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The Santa Fe Indian Market, the world’s largest and most prestigious North American Indian art market, wrapped up its centennial event this past weekend to large crowds. It was the first full market since 2019 and included a juried art show, gala, performances, Indigenous fashion shows, a crowd clothing contest, presentations, and an art market that generates millions of dollars for Native American fine art. 

Organized by the Southwestern Association of American Indian Art (SWAIA), the Santa Fe Indian Market features up to 1,000 American Indian artists and draws approximately 100,000 people, generating up to $160 million for artists throughout the two-day event.

“Thank you SWAIA for making this market such a success for the artists, performers and to the many collectors and art lovers who came out to see us,” Native American Art Magazine posted on Instagram. “We appreciate you supporting and recognizing the importance of supporting Native arts and culture.”

The first market took place at the Sante Fe plaza 100 years ago and was coined “Indian Market.” American Indian artists from the Southwest gathered and sold woven rugs, jewelry, pottery, beaded items, Kachinas, moccasins, and other traditional American Indian crafts. The market attracted many people — especially wealthy white people — and it grew into a thriving market that has generated billions of dollars while featuring artists from the United States, Canada, and beyond. 

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The growth of Indian art markets led to an increase in forged arts and crafts that appear to be Indian-made, but are not. Misrepresentation of American Indian art has been illegal since 1935 when the Indian Arts and Crafts Board was formed, but it was rarely enforced. Punishment included up to $500 in fines and a maximum of 6-month jail time. 

The Indian Arts and Crafts Act of 1990 became a federal law that same year, making it illegal for non-Indians to claim or represent that their artwork was created by a person from a federally or state-recognized tribe. Individuals who violated the Indian Arts and Crafts Act could face a fine of up to $250,000, a 5-year prison term, or both.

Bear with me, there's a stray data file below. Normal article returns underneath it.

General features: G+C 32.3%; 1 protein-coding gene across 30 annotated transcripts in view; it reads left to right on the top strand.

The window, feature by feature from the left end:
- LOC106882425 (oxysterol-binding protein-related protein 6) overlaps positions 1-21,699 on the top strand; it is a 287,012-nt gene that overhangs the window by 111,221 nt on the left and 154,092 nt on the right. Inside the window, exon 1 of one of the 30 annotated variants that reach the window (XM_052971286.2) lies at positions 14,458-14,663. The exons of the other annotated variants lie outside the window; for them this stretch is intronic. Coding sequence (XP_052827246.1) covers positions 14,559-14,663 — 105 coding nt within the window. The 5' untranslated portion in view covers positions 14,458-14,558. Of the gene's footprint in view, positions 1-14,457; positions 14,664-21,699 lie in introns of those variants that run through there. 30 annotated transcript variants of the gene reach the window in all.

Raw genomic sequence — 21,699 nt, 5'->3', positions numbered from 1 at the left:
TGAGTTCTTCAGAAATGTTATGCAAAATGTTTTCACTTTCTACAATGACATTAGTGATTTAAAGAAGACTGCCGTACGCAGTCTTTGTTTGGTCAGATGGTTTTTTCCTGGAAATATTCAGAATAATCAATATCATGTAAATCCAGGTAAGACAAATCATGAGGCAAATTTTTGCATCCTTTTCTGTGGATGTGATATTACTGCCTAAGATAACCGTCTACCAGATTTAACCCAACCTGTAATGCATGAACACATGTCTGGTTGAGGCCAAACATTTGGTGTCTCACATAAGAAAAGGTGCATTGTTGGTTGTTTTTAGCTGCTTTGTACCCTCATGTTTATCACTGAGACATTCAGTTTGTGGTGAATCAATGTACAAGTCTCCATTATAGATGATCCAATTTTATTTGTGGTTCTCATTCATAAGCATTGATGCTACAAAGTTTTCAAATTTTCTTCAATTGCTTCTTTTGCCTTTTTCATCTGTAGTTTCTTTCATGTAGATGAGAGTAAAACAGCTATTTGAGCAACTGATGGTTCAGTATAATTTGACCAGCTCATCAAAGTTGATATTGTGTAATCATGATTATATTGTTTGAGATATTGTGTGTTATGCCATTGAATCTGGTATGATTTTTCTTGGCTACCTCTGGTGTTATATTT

Since 1922, The Santa Fe Indian Market has awarded Best of Show winners to some of Indian Country’s most renowned arts, such as beadwork, pottery painting and basketry. This year’s honor included a $30,000 cash prize and was awarded to Russell Sanchez, San Ildefonso Pueblo. Sanchez’s winning piece — “100 years in the making!” — is a polychrome jar crafted with clay harvested from San Ildefonso inlaid with nearly 400 turquoise and hematite beads.

Sanchez has been showcasing his art at the Santa Fe Indian Market for 50 years. This is his first Best of Class award.

Best of Class awards also went to Ernest Benally (Navajo) in Jewelry; Cara Romero (Chemehuevi) in Painting, Drawing, Graphics & Photography; Manueal Chavarria (Hopi) in Wooden Pueblo Figurative Carving & Sculpture; Ryan Benally (Diné) in Sculpture; Ahkima Honyumptewa (Hopi) in Textiles; Glenda McKay (Ingalik Athabascan) in Diverse Arts; Juanita Growing Thunder Fogarty (Assiniboine Sioux) in Beadwork & Quillwork; Tobie Mae Patricio (Acoma Pueblo) in Youth (Artists aged 17 and under); and Jeremy Frey (Passamaquoddy) in Basketry. 

While fashion isn’t yet a class category, this year’s market included two days of programming dedicated to Indigenous designers, with multiple fashion shows and a trunk show. 

“SWAIA is our Indigenous Fashion Week,” Rebekah Jarvey, a fashion designer from the Chippewa Cree Tribe of Rocky Boy Montana, told Native News Online. This year’s market was Jarvey’s first. She was awarded an Honorable Mention ribbon for her Night & Day Mask design. 

“This past weekend, there were 11 fashion shows,” she said of SWAIA’s fashion events. “That fulfills my fashion heart.” 

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About The Author
Author: Darren ThompsonEmail: This email address is being protected from spambots. You need JavaScript enabled to view it.
Darren Thompson (Lac du Flambeau Ojibwe) is a staff reporter for Native News Online who is based in the Twin Cities of Minnesota. Thompson has reported on political unrest, tribal sovereignty, and Indigenous issues for the Aboriginal Peoples Television Network, Indian Country Today, Native News Online, Powwows.com and Unicorn Riot. He has contributed to the New York Times, the Washington Post, and Voice of America on various Indigenous issues in international conversation. He has a bachelor’s degree in Criminology & Law Studies from Marquette University in Milwaukee, Wisconsin.